No. 08-1512.United States Court of Appeals, Third Circuit.Submitted under Third Circuit LAR 34.1(a) on February 5, 2009.
Opinion filed: July 2, 2009.
On Appeal from the United States District Court for the Western District of Pennsylvania (D.C. No. 06-cv-00536), District Judge: Honorable Joy Flowers Conti.
Chad I. Michaelson, Esq., Russell J. Ober, Jr., Esq., Meyer, Unkovic Scott, Pittsburgh, PA, for Appellants.
Dennis J. Mulvihill, Esq., Robb, Leonard Mulvihill, Pittsburgh, PA, for Federal Insurance Company.
Before: RENDELL and ROTH, Circuit Judges and PADOVA[*] , Senior District Judge.
ROTH, Circuit Judge:
4th Street Investments LLC appeals from the final order of the United States District Court for the Western District of Pennsylvania, granting summary judgment for Federal Insurance Company. We exercise plenary review over a summary judgment grant. E.g., Dee v. Borough of Dunmore, 549 F.3d 225, 229 (3d Cir. 2008). We moreover view the facts in a light most favorable to the nonmovant and apply the same standard that guided the District Court. E.g., id. For the reasons discussed below, we will affirm. Because the parties are familiar with the facts, we will describe them only as necessary to explain our decision.
4th Street secured a judgment against James Dowdell and his company, SafeDrive Technologies, Inc. 4th Street then filed suit to garnish the proceeds of a Directors and Officers’ Insurance Policy that Federal had issued to Dowdell and SafeDrive. The District Court granted summary judgment for Federal because Dowdell had not satisfied the policy’s reporting requirement, a condition precedent to coverage. The District Court had jurisdiction under 28 U.S.C. § 1332. We have jurisdiction under 28 U.S.C. § 1291.
4th Street claims that the District Court erred for two reasons. 4th Street first contends that the District Court erred in holding that the policy required that Dowdell provide notice. We reject this argument because the policy’s “Declarations” section plainly provides that “[a]ny Insured shall, as a condition precedent to exercising [his] rights under any Liability Coverage Section, give to [Federal] written notice as soon as practicable of any Claim.” (emphasis omitted). Under Pennsylvania law, which the parties agree applies here, if a policy’s language is clear and unambiguous, a court is required to give effect to that language. Progressive N. Ins. Co. v. Schneck, 572 Pa. 216, 813 A.2d 828, 831 (2002). The language confirms that this policy is a “claims-made” policy, which under Pennsylvania law, makes notice a condition precedent to coverage. See ACE Am. Ins. Co. v. Underwriters at Lloyds and Cos., 939 A.2d 935, 940 (Pa.Super. 2007), aff’d, 971 A.2d 1121 (Pa. 2009).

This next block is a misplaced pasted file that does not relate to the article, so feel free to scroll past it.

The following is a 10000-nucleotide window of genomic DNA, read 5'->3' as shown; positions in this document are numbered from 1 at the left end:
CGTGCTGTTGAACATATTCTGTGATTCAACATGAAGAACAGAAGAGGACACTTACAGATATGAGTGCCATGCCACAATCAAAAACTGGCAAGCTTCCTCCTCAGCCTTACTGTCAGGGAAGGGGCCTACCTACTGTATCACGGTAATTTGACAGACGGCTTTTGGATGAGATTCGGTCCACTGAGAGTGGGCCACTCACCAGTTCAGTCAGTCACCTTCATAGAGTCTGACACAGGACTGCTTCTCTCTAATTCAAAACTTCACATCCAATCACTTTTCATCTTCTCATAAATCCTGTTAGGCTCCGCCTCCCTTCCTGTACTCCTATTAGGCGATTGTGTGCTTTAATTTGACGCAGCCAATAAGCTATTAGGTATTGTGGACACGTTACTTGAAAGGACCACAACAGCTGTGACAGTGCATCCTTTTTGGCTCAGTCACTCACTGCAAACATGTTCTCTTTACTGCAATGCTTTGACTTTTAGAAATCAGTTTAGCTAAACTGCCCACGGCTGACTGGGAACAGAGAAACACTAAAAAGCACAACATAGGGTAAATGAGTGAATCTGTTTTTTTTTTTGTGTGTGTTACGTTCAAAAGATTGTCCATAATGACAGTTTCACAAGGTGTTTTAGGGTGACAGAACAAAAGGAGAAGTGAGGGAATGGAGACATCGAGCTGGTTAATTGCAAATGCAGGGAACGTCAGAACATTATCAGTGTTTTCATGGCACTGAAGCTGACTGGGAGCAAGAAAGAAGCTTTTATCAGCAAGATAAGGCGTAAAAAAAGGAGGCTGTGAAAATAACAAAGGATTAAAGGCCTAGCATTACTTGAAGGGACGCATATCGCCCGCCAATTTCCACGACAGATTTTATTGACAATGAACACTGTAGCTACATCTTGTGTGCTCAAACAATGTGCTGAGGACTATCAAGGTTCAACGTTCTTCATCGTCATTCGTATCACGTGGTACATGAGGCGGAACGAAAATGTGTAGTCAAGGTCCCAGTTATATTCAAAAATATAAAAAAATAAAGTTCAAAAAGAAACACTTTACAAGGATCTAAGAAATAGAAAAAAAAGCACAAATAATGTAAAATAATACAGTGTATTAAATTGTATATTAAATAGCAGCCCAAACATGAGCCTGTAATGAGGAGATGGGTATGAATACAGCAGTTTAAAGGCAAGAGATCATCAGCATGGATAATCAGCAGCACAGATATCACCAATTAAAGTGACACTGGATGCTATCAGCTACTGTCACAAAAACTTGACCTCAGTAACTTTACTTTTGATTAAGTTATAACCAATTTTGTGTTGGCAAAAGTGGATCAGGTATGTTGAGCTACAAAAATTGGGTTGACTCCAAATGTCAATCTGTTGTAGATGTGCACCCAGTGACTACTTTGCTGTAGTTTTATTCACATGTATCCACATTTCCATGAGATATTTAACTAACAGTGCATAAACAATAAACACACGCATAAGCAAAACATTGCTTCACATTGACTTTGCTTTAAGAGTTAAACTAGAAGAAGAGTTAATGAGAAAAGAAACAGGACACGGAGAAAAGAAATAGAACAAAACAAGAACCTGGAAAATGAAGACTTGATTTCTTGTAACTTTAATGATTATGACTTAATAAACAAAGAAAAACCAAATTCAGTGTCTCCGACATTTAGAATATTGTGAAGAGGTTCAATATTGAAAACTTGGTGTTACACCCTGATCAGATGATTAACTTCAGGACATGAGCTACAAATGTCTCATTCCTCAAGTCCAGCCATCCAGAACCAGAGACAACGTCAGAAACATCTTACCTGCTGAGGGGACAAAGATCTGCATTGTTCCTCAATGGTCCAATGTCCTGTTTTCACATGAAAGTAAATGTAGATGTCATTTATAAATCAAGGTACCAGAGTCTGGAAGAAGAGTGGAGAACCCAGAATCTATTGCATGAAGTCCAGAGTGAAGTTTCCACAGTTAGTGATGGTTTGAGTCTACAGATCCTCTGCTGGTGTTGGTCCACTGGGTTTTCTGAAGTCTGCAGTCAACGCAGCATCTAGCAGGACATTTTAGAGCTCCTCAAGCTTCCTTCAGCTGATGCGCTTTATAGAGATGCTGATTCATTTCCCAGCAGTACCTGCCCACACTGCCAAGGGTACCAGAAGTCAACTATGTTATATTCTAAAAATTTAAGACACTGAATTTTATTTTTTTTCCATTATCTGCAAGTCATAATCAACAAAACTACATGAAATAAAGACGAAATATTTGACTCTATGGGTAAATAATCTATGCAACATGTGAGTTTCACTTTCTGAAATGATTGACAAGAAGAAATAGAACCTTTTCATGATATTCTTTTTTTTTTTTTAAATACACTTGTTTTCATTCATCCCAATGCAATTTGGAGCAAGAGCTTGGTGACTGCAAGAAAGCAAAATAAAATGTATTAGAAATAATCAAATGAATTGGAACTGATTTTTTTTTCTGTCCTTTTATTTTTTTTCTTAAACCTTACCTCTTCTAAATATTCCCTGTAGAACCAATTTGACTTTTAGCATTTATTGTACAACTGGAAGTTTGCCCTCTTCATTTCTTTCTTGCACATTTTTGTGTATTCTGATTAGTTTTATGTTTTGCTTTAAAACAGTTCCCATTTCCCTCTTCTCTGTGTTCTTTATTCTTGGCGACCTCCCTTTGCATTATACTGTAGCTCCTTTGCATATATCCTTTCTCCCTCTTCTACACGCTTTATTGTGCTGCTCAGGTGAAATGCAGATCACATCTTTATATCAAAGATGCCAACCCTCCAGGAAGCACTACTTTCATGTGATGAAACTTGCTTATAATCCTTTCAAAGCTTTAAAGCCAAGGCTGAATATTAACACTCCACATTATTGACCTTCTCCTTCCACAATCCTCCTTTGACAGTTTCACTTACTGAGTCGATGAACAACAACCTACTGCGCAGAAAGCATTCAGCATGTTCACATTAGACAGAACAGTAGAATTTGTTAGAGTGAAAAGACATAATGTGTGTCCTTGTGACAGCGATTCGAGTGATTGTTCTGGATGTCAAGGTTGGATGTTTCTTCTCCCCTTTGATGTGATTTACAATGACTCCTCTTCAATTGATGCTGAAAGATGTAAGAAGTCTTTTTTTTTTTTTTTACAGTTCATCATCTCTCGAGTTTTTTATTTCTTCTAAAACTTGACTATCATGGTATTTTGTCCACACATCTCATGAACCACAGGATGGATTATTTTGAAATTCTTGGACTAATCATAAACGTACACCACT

4th Street argues, however, that because the Directors and Officers’ section of the policy is silent on the notice issue, the notice requirement does not apply to claims made under that section. The first page of the Director and Officers’ section states, however, that it is “subject to the Declarations,” which contain the claims-made requirement. The policy further provides, in the Declarations section, that the claims-made requirement applies to “any Liability Coverage Section.” (emphasis omitted). Therefore, the policy’s clear and unambiguous language required Dowdell’s written notice as a condition precedent to coverage.
4th Street next asserts that even if the policy required Dowdell to provide notice, the District Court erred in requiring strict compliance with that requirement instead of requiring that Federal show prejudice. We reject this argument because reporting requirements in claims-made policies are strictly construed and enforced; if an insured does not give notice within the required time, “there is simply no coverage under the policy.” City of Harrisburg v. Int’l Surplus Lines Ins. Co., 596 F.Supp. 954, 961 (M.D.Pa. 1984); see Pizzini v. Am. Int’l Specialty Lines Ins. Co., 210 F.Supp.2d 658, 668
(E.D.Pa. 2002) (“Failure to comply with the reporting provision of a
claims made policy precludes coverage.”) (internal quotation marks omitted).
We conclude that the District Court did not err in granting summary judgment for Federal. We will thus affirm the judgment of the District Court.